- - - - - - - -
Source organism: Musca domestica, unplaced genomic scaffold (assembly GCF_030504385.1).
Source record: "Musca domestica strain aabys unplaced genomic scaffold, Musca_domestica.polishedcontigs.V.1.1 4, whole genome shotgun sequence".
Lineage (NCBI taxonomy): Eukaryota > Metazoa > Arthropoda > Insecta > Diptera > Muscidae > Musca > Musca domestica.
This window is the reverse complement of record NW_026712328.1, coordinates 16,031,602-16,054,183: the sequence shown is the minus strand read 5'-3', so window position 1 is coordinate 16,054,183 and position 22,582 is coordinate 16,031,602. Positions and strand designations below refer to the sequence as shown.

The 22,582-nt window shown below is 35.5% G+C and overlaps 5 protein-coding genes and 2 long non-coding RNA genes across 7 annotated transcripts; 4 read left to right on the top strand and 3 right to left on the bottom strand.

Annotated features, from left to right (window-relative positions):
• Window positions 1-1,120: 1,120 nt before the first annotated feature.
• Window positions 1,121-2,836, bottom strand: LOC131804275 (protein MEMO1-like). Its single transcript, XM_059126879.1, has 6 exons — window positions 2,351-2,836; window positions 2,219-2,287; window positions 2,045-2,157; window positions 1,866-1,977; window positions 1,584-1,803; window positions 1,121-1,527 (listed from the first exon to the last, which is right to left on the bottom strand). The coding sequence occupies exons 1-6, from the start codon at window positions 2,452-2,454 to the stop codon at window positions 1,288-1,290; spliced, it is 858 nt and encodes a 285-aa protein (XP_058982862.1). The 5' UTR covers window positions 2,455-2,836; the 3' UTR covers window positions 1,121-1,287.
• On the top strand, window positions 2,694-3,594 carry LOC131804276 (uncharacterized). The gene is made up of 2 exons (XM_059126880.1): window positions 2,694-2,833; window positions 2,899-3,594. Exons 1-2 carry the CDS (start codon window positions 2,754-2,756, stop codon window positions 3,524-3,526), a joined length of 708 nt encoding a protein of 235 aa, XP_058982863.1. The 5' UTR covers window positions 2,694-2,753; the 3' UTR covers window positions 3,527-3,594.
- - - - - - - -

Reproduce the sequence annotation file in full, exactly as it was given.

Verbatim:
Source organism: Musca domestica, unplaced genomic scaffold (assembly GCF_030504385.1).
Source record: "Musca domestica strain aabys unplaced genomic scaffold, Musca_domestica.polishedcontigs.V.1.1 4, whole genome shotgun sequence".
Lineage (NCBI taxonomy): Eukaryota > Metazoa > Arthropoda > Insecta > Diptera > Muscidae > Musca > Musca domestica.
This window is the reverse complement of record NW_026712328.1, coordinates 16,031,602-16,054,183: the sequence shown is the minus strand read 5'-3', so window position 1 is coordinate 16,054,183 and position 22,582 is coordinate 16,031,602. Positions and strand designations below refer to the sequence as shown.

The 22,582-nt window shown below is 35.5% G+C and overlaps 5 protein-coding genes and 2 long non-coding RNA genes across 7 annotated transcripts; 4 read left to right on the top strand and 3 right to left on the bottom strand.

Annotated features, from left to right (window-relative positions):
• Window positions 1-1,120: 1,120 nt before the first annotated feature.
• Window positions 1,121-2,836, bottom strand: LOC131804275 (protein MEMO1-like). Its single transcript, XM_059126879.1, has 6 exons — window positions 2,351-2,836; window positions 2,219-2,287; window positions 2,045-2,157; window positions 1,866-1,977; window positions 1,584-1,803; window positions 1,121-1,527 (listed from the first exon to the last, which is right to left on the bottom strand). The coding sequence occupies exons 1-6, from the start codon at window positions 2,452-2,454 to the stop codon at window positions 1,288-1,290; spliced, it is 858 nt and encodes a 285-aa protein (XP_058982862.1). The 5' UTR covers window positions 2,455-2,836; the 3' UTR covers window positions 1,121-1,287.
• On the top strand, window positions 2,694-3,594 carry LOC131804276 (uncharacterized). The gene is made up of 2 exons (XM_059126880.1): window positions 2,694-2,833; window positions 2,899-3,594. Exons 1-2 carry the CDS (start codon window positions 2,754-2,756, stop codon window positions 3,524-3,526), a joined length of 708 nt encoding a protein of 235 aa, XP_058982863.1. The 5' UTR covers window positions 2,694-2,753; the 3' UTR covers window positions 3,527-3,594.